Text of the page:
Hmm, well I think that elephants and humans’ lives are about the same length.
Literally: “hmm / well, + I + は + elephant + と + human + の + life span + は + same + about + だ + と + think.”


In the above dialogue, notice that the English translations are not very literal.

I didn't want to say things like, "the life spans of elephants are longer [shorter] than the life spans of humans" because it seemed more natural to just say things like "elephants live longer than humans" and "humans live longer than elephants." Perhaps other translators would disagree, though.

As always, just pay attention to the literal breakdowns and compare them to the translations.


Hold on. Let's take another look at this sentence for a moment:


いいえ、ゾウの寿命人間の寿命より短いと思います。
いいえ、 ゾウ の じゅみょう は にんげん の じゅみょう より みじかい と おもいます。
No, I think that humans live longer than elephants.
Literally: “no, + elephant + の + life span + は + human + の + life span + より + short + と + think.”


This, I think, is the kind of sentence where より can get confusing, because we have the Japanese word 短い, "short," coming after より, but the word in our English translation is "longer." Why?!

Well, let's look at this more closely. We have:

"elephants' life spans humans' life spans より short"

If we'd like we can give the quasi-literal translation:

Elephants' life spans are more short than humans' life spans.
Elephants' life spans are shorter than humans' life spans.

That makes sense. I just thought that this sounded more natural:

→ → Humans live longer than elephants.

Sadly, things get confusing when we translate Japanese into English and vice versa. The good news is that once you are able to read, think, and reason in Japanese, then you won't have to worry about all of this back-and-forth stuff... unless you're a translator! ^_^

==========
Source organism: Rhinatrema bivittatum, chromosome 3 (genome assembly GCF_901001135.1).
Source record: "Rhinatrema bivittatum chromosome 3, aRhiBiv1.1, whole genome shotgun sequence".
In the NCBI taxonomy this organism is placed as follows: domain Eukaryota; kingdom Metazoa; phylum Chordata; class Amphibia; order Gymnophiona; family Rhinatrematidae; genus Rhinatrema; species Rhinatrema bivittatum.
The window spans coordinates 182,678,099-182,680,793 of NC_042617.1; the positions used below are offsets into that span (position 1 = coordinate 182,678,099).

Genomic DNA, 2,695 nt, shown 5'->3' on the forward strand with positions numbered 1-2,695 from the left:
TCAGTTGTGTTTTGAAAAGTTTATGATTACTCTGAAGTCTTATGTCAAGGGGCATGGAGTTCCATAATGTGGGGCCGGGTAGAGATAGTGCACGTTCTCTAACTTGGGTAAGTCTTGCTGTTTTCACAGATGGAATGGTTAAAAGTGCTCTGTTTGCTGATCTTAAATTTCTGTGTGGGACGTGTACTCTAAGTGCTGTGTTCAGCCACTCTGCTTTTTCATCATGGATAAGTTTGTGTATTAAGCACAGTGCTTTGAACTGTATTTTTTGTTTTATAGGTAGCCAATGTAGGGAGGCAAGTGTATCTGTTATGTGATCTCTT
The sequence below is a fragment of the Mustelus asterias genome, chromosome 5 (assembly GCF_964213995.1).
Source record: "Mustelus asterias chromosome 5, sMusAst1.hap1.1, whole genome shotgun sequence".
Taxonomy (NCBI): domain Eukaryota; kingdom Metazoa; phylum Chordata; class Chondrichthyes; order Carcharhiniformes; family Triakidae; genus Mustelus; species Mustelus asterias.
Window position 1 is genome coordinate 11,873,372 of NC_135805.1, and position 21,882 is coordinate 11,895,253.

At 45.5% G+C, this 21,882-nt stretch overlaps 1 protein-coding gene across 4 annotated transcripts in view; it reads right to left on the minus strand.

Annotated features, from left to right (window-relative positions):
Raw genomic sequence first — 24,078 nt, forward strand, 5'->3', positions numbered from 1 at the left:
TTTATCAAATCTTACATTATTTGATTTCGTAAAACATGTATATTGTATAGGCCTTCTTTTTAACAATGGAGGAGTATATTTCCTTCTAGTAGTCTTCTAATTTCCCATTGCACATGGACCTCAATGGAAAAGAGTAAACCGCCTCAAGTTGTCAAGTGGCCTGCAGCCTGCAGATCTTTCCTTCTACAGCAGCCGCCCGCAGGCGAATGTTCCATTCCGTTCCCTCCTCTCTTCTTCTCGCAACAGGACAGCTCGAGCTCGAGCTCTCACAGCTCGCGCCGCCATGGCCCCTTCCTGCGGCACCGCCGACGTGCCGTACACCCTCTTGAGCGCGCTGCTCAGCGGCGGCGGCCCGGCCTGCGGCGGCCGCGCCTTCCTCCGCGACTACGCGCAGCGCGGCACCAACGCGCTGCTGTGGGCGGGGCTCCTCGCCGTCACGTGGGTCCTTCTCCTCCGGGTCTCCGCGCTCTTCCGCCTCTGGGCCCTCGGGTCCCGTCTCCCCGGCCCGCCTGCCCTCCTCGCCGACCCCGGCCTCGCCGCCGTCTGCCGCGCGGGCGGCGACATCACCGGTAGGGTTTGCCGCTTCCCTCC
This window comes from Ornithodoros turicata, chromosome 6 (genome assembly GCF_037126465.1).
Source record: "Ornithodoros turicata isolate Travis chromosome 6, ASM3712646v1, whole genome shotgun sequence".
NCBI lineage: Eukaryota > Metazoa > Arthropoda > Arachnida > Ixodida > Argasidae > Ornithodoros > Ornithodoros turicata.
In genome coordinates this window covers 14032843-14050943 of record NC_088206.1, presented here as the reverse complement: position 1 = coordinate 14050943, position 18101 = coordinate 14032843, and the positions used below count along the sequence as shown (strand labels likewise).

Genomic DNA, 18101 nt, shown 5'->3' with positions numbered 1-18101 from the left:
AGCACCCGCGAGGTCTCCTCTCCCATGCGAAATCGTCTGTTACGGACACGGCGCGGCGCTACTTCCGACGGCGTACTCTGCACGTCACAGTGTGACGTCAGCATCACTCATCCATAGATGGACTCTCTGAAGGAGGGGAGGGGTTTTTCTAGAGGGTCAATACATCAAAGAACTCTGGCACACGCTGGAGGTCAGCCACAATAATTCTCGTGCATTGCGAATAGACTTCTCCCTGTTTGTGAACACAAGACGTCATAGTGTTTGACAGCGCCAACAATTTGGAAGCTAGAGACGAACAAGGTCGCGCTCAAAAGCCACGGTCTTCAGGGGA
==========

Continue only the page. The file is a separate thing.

By putting a question word (e.g. "what," "who," etc.) directly before より, we can form superlative.

In other words, we can say:

"the most of anyone" by saying "who より," and
"the most of anything" by saying "what より."

Here are some examples:


しゅん君クラスの中でだれよりも足が速い。
しゅんくん は クラス の なか で だれ より も あし が はやい。
Shun-kun runs the fastest out of anyone in the class.
Literally: “Shun-kun + は + class + の + inside + で + more than anyone (=who + より + も) + legs + が + fast.”
Note: Don't worry about that (も) right now. Just know that it comes after より sometimes.


お母さんが作るご飯よりおいしいです。
おかあさん が つくる ごはん は なに より おいしい です。
My mom’s cooking is the best.
Literally: “mother + が + make + meal + は + more than anything (=what + より) + tasty + です.”


Hang in there. We're almost finished.

The last thing we need to take note of is that comparisons using より are not formed with negative words.

What I mean is, the word or phrase coming after より cannot be in its negative form.

So this is wrong:


× 日本中国より大きくないです。
× にほん は ちゅうごく より おおきくない です。
× Japan is not bigger than China.
× Literally: “Japan + は + China + より + not big + です.”


Instead, we would have to say:


中国日本より大きいです。
〇 ちゅうごく は にほん より おおきい です。
〇 China is bigger than Japan.
Literally: “China + は + Japan + より + big + です.”


Similarly, we cannot say:


× わたしより早く出勤しません
× わたし は かれ より はやく しゅっきん しません。
× I don’t get to work earlier than him.
× Literally: “I + は + he + より + early + going to work + don’t do.”


Instead, that would be:


わたしより早く出勤します。
〇 かれ は わたし より はやく しゅっきん します。
〇 He gets to work earlier than me.
Literally: “he + は + I + より + early + going to work + does.”


You made it to the end!

That was a lot of information for an N4 lesson, so I would recommend re-reading this until you are 100% comfortable with the meaning and usage of は~より.

After that, the next step would be to try using this sentence structure in a conversation, maybe in a lesson, language exchange, or just chatting with Japanese friends and/or family, if you have them.

This grammar is crucial to obtaining fluency in the language, so don't skip over it!

Happy studies, yo.